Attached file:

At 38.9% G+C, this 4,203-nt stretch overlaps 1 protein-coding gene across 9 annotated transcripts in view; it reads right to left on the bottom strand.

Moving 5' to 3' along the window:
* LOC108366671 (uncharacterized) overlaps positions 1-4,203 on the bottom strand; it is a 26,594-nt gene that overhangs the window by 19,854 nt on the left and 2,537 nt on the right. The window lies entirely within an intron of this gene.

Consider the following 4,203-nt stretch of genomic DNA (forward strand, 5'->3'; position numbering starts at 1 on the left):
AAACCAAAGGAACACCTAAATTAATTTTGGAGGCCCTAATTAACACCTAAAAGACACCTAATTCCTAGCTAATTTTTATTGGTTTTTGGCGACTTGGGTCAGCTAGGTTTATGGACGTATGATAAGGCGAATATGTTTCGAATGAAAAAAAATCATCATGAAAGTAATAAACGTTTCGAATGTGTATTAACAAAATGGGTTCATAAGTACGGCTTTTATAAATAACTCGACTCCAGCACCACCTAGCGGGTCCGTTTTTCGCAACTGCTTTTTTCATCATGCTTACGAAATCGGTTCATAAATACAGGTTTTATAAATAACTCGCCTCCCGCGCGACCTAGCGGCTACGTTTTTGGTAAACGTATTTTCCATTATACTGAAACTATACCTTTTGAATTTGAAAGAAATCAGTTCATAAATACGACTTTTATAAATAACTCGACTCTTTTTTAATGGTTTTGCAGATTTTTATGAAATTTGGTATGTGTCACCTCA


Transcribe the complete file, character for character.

At 38.9% G+C, this 4,203-nt stretch overlaps 1 protein-coding gene across 9 annotated transcripts in view; it reads right to left on the bottom strand.

Moving 5' to 3' along the window:
* LOC108366671 (uncharacterized) overlaps positions 1-4,203 on the bottom strand; it is a 26,594-nt gene that overhangs the window by 19,854 nt on the left and 2,537 nt on the right. The window lies entirely within an intron of this gene.

Consider the following 4,203-nt stretch of genomic DNA (forward strand, 5'->3'; position numbering starts at 1 on the left):
AAACCAAAGGAACACCTAAATTAATTTTGGAGGCCCTAATTAACACCTAAAAGACACCTAATTCCTAGCTAATTTTTATTGGTTTTTGGCGACTTGGGTCAGCTAGGTTTATGGACGTATGATAAGGCGAATATGTTTCGAATGAAAAAAAATCATCATGAAAGTAATAAACGTTTCGAATGTGTATTAACAAAATGGGTTCATAAGTACGGCTTTTATAAATAACTCGACTCCAGCACCACCTAGCGGGTCCGTTTTTCGCAACTGCTTTTTTCATCATGCTTACGAAATCGGTTCATAAATACAGGTTTTATAAATAACTCGCCTCCCGCGCGACCTAGCGGCTACGTTTTTGGTAAACGTATTTTCCATTATACTGAAACTATACCTTTTGAATTTGAAAGAAATCAGTTCATAAATACGACTTTTATAAATAACTCGACTCTTTTTTAATGGTTTTGCAGATTTTTATGAAATTTGGTATGTGTCACCTCA